How big is the gap between the countertop and backsplash? If the gap is bigger than 1/8", you need some backer to stuff down in there before you caulk over the top to keep the water out. The caulk itself could be old, and have lost it's adhesion. I'd buy a new tube. And make sure that the caulk wasn't applied over grout.

The other thing to check is are you sure that the liquid isn't coming from a faucet hole missing a gasket? Or from the rim of the sink itself? Some towels, and some colored water, together with another adult to selectively drip that colored water can help you to see exactly where that water is coming from.

    Bookmark   September 9, 2014 at 4:31PM
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live_wire_oak

The counter itself should have caulk between it and the wall, before the backsplash is installed. The only way to remedy that if it didn't happen is to remove the backsplash. Or, the last row of the backsplash. Then the small gap between the backsplash and counter should be filled with caulk. If the backsplash is tile, then the sanded caulk that matches the grout should be used. So, it sounds as though the right material was ordered and used.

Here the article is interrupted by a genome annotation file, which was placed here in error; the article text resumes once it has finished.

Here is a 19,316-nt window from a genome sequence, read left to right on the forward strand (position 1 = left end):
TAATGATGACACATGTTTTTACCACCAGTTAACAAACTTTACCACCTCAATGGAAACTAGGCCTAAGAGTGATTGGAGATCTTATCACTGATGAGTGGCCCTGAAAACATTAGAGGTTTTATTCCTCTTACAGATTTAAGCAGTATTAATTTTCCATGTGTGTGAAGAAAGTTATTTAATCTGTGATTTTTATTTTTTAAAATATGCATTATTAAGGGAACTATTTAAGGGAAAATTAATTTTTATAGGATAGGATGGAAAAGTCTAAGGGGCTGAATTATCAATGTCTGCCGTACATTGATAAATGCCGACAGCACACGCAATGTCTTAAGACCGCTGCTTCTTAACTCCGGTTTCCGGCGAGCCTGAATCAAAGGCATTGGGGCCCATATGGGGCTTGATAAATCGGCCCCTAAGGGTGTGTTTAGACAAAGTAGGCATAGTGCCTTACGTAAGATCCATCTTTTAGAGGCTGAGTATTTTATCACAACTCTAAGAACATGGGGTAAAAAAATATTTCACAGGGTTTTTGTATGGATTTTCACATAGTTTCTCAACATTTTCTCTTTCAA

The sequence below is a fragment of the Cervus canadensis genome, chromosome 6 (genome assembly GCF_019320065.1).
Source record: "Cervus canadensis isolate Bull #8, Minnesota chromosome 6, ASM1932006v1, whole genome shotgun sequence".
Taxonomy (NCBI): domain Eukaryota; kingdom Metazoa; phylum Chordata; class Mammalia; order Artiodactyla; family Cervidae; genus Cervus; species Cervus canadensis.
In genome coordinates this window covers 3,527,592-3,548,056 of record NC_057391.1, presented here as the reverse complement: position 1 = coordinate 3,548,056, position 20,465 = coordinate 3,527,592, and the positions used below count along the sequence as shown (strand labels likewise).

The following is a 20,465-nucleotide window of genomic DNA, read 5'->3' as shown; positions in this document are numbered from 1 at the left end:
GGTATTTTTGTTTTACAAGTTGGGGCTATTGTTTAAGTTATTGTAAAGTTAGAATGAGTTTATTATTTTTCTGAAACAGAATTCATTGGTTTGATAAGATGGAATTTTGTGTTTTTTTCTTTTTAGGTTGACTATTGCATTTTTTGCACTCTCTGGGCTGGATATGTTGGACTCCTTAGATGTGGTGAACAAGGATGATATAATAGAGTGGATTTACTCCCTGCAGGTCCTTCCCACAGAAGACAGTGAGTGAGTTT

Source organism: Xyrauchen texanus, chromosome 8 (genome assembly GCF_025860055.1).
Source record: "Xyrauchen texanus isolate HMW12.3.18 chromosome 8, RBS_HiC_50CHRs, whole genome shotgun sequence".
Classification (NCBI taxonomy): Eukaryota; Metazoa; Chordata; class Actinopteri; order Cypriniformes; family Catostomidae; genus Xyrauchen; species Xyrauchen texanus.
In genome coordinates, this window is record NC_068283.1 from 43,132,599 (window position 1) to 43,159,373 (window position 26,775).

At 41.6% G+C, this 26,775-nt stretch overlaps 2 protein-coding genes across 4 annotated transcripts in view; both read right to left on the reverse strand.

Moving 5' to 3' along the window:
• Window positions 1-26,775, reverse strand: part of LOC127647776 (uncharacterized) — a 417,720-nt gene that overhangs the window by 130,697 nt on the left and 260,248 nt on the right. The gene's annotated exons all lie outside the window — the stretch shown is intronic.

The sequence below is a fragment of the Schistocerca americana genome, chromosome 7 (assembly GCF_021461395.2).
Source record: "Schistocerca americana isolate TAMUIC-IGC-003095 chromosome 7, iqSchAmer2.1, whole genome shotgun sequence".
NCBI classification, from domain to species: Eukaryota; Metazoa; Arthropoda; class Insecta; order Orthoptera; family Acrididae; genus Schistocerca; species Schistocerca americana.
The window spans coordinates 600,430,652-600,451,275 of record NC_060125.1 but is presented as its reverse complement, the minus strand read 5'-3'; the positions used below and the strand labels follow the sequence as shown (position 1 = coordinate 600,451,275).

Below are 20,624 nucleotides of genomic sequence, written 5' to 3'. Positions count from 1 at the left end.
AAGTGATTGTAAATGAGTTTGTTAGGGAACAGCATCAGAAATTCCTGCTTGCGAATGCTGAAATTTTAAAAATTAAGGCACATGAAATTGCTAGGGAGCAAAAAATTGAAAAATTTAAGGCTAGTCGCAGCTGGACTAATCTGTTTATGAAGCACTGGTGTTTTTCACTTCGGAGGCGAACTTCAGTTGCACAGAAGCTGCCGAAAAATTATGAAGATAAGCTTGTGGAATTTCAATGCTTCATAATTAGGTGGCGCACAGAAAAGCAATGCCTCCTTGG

How big is the gap between the countertop and backsplash? If the gap is bigger than 1/8", you need some backer to stuff down in there before you caulk over the top to keep the water out. The caulk itself could be old, and have lost it's adhesion. I'd buy a new tube. And make sure that the caulk wasn't applied over grout.

The other thing to check is are you sure that the liquid isn't coming from a faucet hole missing a gasket? Or from the rim of the sink itself? Some towels, and some colored water, together with another adult to selectively drip that colored water can help you to see exactly where that water is coming from.

    Bookmark   September 9, 2014 at 4:32PM
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strayerdarb

I know there is nothing between the counter and the wall. I think the GC is going to give me a hard time about this. The job was done months ago and he has been paid. I have to gather my thoughts before calling him. I'm so upset. I wonder what else he did wrong?

    Bookmark   September 9, 2014 at 6:29PM